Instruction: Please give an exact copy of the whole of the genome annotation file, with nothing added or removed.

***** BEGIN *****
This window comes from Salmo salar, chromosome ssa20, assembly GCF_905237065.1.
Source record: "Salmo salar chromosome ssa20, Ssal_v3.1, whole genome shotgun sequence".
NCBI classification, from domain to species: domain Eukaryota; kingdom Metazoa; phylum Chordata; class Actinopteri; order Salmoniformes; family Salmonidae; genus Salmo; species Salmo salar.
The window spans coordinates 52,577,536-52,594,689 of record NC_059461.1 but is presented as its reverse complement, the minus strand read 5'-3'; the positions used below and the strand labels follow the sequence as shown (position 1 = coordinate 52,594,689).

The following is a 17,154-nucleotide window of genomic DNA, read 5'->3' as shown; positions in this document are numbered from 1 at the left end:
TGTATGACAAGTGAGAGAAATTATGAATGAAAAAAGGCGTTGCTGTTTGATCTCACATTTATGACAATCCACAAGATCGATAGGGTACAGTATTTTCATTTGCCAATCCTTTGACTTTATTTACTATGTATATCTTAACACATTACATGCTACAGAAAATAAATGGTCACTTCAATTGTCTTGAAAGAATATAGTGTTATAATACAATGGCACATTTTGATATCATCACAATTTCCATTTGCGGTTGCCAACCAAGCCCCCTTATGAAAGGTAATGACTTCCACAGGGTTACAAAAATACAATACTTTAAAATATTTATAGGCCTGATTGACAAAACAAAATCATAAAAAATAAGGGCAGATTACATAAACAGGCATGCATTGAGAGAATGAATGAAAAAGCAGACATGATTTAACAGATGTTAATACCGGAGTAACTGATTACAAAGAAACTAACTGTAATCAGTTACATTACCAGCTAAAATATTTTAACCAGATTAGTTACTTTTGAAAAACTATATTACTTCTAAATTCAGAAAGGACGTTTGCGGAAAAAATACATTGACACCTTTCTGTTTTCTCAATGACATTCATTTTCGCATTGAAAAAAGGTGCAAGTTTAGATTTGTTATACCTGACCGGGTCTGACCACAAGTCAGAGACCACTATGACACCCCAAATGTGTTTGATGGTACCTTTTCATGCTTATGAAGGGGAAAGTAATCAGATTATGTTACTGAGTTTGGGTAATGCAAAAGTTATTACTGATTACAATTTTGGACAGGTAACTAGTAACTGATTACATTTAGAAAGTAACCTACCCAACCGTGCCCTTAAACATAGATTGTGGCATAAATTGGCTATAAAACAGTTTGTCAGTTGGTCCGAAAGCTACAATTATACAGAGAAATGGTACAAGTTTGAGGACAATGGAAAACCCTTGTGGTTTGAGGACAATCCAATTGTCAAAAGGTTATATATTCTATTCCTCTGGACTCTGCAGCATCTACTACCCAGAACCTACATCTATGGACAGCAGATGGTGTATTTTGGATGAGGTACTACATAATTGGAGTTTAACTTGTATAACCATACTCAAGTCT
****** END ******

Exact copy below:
This window comes from Salmo salar, chromosome ssa20, assembly GCF_905237065.1.
Source record: "Salmo salar chromosome ssa20, Ssal_v3.1, whole genome shotgun sequence".
NCBI classification, from domain to species: domain Eukaryota; kingdom Metazoa; phylum Chordata; class Actinopteri; order Salmoniformes; family Salmonidae; genus Salmo; species Salmo salar.
The window spans coordinates 52,577,536-52,594,689 of record NC_059461.1 but is presented as its reverse complement, the minus strand read 5'-3'; the positions used below and the strand labels follow the sequence as shown (position 1 = coordinate 52,594,689).

The following is a 17,154-nucleotide window of genomic DNA, read 5'->3' as shown; positions in this document are numbered from 1 at the left end:
TGTATGACAAGTGAGAGAAATTATGAATGAAAAAAGGCGTTGCTGTTTGATCTCACATTTATGACAATCCACAAGATCGATAGGGTACAGTATTTTCATTTGCCAATCCTTTGACTTTATTTACTATGTATATCTTAACACATTACATGCTACAGAAAATAAATGGTCACTTCAATTGTCTTGAAAGAATATAGTGTTATAATACAATGGCACATTTTGATATCATCACAATTTCCATTTGCGGTTGCCAACCAAGCCCCCTTATGAAAGGTAATGACTTCCACAGGGTTACAAAAATACAATACTTTAAAATATTTATAGGCCTGATTGACAAAACAAAATCATAAAAAATAAGGGCAGATTACATAAACAGGCATGCATTGAGAGAATGAATGAAAAAGCAGACATGATTTAACAGATGTTAATACCGGAGTAACTGATTACAAAGAAACTAACTGTAATCAGTTACATTACCAGCTAAAATATTTTAACCAGATTAGTTACTTTTGAAAAACTATATTACTTCTAAATTCAGAAAGGACGTTTGCGGAAAAAATACATTGACACCTTTCTGTTTTCTCAATGACATTCATTTTCGCATTGAAAAAAGGTGCAAGTTTAGATTTGTTATACCTGACCGGGTCTGACCACAAGTCAGAGACCACTATGACACCCCAAATGTGTTTGATGGTACCTTTTCATGCTTATGAAGGGGAAAGTAATCAGATTATGTTACTGAGTTTGGGTAATGCAAAAGTTATTACTGATTACAATTTTGGACAGGTAACTAGTAACTGATTACATTTAGAAAGTAACCTACCCAACCGTGCCCTTAAACATAGATTGTGGCATAAATTGGCTATAAAACAGTTTGTCAGTTGGTCCGAAAGCTACAATTATACAGAGAAATGGTACAAGTTTGAGGACAATGGAAAACCCTTGTGGTTTGAGGACAATCCAATTGTCAAAAGGTTATATATTCTATTCCTCTGGACTCTGCAGCATCTACTACCCAGAACCTACATCTATGGACAGCAGATGGTGTATTTTGGATGAGGTACTACATAATTGGAGTTTAACTTGTATAACCATACTCAAGTCT